1066 (5th May)
Harold’s brother Tostig had been provided with ships by his brother-in-law, Count Baldwin V of Flanders and made a series of raids along the South Coast and landed on the Isle of Wight.
1066 (20th May)
William made a case against Harold breaking an oath sworn on holy relics and presented it to the Pope. He was successful and gained papal backing for his invasion. The Pope sent him a banner to carry into battle.
1066 (late Spring)
Anticipating a challenge to his Kingship by William of Normandy, Harold stationed militia along the South coast and on the Isle of Wight.
1066 (Summer)
Tostig Godwinson tried to invade Mercia but was defeated by Earls Morcar and Edwin, Tostig spent time in the court of King Malcolm III of Scotland. He made contact with King Harald Hardrada of Norway and may have sailed to Norway to meet the Viking. Tostig successfully persuaded Harald to invade England.
1066 (4th August)
William’s fleet of around 1,000 ships was ready to sail but he delayed sailing, possibly due to unfavourable wind direction and possibly because he was waiting for harvest season in the hopes that some of the men stationed along the South coast would go home. While waiting to sail William had to provide food and provisions for up to 14,000 men and 3,000 horses.
1066 (8th September)
With food provisions and morale running low Harold took the decision to send his troops home.
1066 (8th September)
Harald Hardrada, King of Norway, supported by Harold’s brother Tostig invaded England. They sailed through the Humber estuary and into the River Ouse.
1066 (11th September)
Harold Godwinson learned of Harald Hardrada’s invasion. Having just disbanded his army he was forced to recall his troops.
1066 (20th September)
Battle of Fulford
Harold’s earls Morcar and Edwin were defeated by the Viking forces of Harald and Tostig at this battle. The two earls fled the battlefield.
1066 (after 20th September)
After learning of the defeat at Fulford, Harold Godwinson marched rapidly north calling for men to join him along the way.
1066 (24th September)
Harold Godwinson reached Tadcaster, 15 miles south of York.
1066 (25th September)
Battle of Stamford Bridge
Harold Godwinson’s English army reached the north and surprised Harald Hardrada and Tostig who were completely unprepared for battle. The English had to cross a small bridge which legend states was defended by a very large Viking. The English had to get under the bridge and kill him by thrusting a sword upwards. Once the bridge was cleared the English army defeated the Norwegians, many of whom had not put on their protective chain mail or armour. Harald Hardrada was killed around midday. Tostig Godwinson was offered a pardon but he refused and the fighting continued until Tostig was killed in the early evening.
1066 (28th September)
William, Duke of Normandy sailed overnight and landed at Pevensey on the South coast of England in the morning. He was surprised to find no army waiting for him.
1066 (1st October)
Harold learned of the Norman invasion. He immediately made plans to return South.
1066 (6th October)
Harold Godwinson reached London. He sent out a call to arms for men to join his army.
1066 (10th October)
Harold ignored the suggestion that he should remain in London and let his brother Gyrth lead the army into battle and told his army to prepare to leave London.
1066 (11th October)
Harold left London at the head of the Saxon army. He ordered that his men should muster at Caldbec Hill just north of Hastings.
1066 (13th October)
Harold reached Caldbec Hill. He had hoped to make a surprise attack on the Norman camp at Hastings but he found out that William knew of his presence and had to change tactic.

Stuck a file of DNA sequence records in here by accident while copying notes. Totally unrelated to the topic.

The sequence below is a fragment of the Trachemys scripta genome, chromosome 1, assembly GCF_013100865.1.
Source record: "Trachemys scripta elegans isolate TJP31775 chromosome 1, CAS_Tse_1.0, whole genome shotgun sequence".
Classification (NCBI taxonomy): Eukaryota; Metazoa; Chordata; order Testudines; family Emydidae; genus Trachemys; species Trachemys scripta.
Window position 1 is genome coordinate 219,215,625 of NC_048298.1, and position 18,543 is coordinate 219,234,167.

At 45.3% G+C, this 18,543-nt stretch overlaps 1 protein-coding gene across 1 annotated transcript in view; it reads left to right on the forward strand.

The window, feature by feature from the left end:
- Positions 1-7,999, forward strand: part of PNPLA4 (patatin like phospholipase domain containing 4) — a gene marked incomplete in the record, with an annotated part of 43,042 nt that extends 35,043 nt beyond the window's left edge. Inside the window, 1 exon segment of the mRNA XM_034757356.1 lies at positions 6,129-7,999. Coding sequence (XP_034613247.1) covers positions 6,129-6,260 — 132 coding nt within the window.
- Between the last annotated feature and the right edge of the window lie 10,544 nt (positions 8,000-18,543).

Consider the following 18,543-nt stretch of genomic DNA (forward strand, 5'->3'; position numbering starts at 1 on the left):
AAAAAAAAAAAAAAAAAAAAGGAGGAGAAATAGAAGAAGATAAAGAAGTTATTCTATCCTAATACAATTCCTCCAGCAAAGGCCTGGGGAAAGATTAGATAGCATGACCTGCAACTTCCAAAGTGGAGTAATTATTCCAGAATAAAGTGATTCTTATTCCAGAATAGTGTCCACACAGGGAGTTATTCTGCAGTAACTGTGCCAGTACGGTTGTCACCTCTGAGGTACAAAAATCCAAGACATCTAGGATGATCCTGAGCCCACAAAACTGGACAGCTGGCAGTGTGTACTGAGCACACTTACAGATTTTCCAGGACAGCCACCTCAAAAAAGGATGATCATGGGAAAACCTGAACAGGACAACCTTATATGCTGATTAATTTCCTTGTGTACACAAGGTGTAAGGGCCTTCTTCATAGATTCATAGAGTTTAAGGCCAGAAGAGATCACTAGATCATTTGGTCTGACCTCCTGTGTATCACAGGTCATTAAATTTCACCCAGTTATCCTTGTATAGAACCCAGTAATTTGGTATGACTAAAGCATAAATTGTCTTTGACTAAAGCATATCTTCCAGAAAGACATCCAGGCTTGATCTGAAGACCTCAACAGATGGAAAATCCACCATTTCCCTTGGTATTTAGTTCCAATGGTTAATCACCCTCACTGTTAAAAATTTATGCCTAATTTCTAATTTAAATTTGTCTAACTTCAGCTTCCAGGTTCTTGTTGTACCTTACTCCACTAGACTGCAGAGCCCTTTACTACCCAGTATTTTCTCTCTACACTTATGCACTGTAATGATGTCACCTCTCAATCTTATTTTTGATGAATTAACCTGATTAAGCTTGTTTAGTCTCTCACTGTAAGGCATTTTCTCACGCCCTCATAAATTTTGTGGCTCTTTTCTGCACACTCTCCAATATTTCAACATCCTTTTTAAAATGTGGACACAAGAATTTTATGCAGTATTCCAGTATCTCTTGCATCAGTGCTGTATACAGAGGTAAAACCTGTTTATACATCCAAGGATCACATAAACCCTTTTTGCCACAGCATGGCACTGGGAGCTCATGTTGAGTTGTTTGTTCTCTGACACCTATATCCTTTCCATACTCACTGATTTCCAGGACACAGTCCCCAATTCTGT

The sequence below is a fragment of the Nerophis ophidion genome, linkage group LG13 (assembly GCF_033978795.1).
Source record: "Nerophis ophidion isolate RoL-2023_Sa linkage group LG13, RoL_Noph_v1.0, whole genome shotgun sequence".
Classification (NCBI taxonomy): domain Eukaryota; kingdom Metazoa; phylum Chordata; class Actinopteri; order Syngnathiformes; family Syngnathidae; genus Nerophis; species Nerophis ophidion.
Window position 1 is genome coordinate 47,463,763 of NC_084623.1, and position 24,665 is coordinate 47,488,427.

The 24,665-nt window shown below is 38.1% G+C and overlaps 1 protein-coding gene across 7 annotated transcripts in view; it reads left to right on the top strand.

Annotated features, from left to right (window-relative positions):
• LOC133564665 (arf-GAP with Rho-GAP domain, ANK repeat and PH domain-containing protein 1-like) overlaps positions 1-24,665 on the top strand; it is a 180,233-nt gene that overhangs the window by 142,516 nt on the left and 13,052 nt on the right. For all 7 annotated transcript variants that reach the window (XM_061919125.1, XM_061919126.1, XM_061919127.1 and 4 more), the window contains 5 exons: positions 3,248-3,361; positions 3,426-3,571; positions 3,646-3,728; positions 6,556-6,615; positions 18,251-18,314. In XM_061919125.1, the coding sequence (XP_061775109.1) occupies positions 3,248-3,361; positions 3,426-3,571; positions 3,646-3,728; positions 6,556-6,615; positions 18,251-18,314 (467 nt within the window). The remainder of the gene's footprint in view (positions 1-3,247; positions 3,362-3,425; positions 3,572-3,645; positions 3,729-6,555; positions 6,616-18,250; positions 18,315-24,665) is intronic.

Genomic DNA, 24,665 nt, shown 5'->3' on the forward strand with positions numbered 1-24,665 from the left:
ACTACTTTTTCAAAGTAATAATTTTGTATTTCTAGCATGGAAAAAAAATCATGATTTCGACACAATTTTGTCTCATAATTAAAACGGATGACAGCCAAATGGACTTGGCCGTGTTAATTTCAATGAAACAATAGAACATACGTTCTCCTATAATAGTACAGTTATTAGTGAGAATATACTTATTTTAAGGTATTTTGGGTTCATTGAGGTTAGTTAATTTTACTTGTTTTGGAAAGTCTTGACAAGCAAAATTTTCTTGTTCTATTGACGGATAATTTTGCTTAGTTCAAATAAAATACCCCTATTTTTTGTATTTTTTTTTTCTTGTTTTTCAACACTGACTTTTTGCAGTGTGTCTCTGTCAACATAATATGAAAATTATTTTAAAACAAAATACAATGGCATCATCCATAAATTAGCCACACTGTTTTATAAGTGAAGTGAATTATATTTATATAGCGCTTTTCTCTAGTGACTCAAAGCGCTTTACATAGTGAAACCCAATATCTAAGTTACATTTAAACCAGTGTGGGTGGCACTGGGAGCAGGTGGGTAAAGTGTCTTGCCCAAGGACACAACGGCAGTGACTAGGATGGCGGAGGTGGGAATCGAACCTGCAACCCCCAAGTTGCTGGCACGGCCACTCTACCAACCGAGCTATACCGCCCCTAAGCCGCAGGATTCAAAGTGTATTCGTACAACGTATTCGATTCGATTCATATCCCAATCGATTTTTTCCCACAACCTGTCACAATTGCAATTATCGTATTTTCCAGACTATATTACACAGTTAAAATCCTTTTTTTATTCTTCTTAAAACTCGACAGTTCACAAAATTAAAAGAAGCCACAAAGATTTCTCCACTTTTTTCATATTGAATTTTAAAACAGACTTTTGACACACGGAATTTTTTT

1066 (14th October)
Battle of Hastings
Harold Godwinson knew that he didn’t have the manpower to defend Caldbec Hill and so at first light he moved his men to Senlac Hill where they formed a shield wall and waited for the Normans.

William arrived and set up his forces at the bottom of the hill. He had three groups – Normans, Flemings and Bretons, both cavalry and infantry. William opened the battle with a barrage of arrows which, because of the hill flew over the heads of the Saxons. Next William sent in his infantrymen but they were unable to break through the shield wall. A group of Breton infantrymen turned and ran down the hill. The Saxons that had been withstanding that group broke the shield wall and ran down after them. William ordered that they become the focus of the next attack and although some managed to return to their line most were cut down. It is thought that Harold’s two brothers lost their lives at this point.

Having seen how the Bretons fleeing down the hill broke the shield wall, William changed tactic and ordered his men to do the same thing. Although the shield wall did not break so spectacularly again it did begin to weaken. With the light beginning to fade William ordered his archers to fire again but to angle them higher so that they hit the men just behind the shield wall. It is thought that one of these arrows went through the eye slit of Harold’s helmet and struck him in the eye or near to the eye. It is thought that while reeling from this injury he was cut down by a sword, possibly to his thigh, or an axe and died of his injuries. 

Harold’s body was so mutilated that it could only be recognised from marks on the body and may have been identified by his long term mistress, Edith Swanneck. Harold’s mother offered William her son’s weight in gold for the body but William refused. The exact burial place of Harold’s body remains a matter of dispute but a body found at Bosham in 2003 which was lacking a head and leg is a likely candidate.

1066 (after 14th October)
William of Normandy went on to take the South of England and then London. He was crowned King William I on 25th December 1066.

 

 

Published Jul 17, 2015 @ 10:22 – Updated – Aug 22, 2019 @ 10:17 am

 

Harvard Reference for this page:

Heather Y Wheeler. (2015 – 2018). King Harold II (Godwinson) of England 1020 – 1066. Available: https://www.totallytimelines.com/harold-godwinson-1020-1066 Last accessed August 22nd, 2019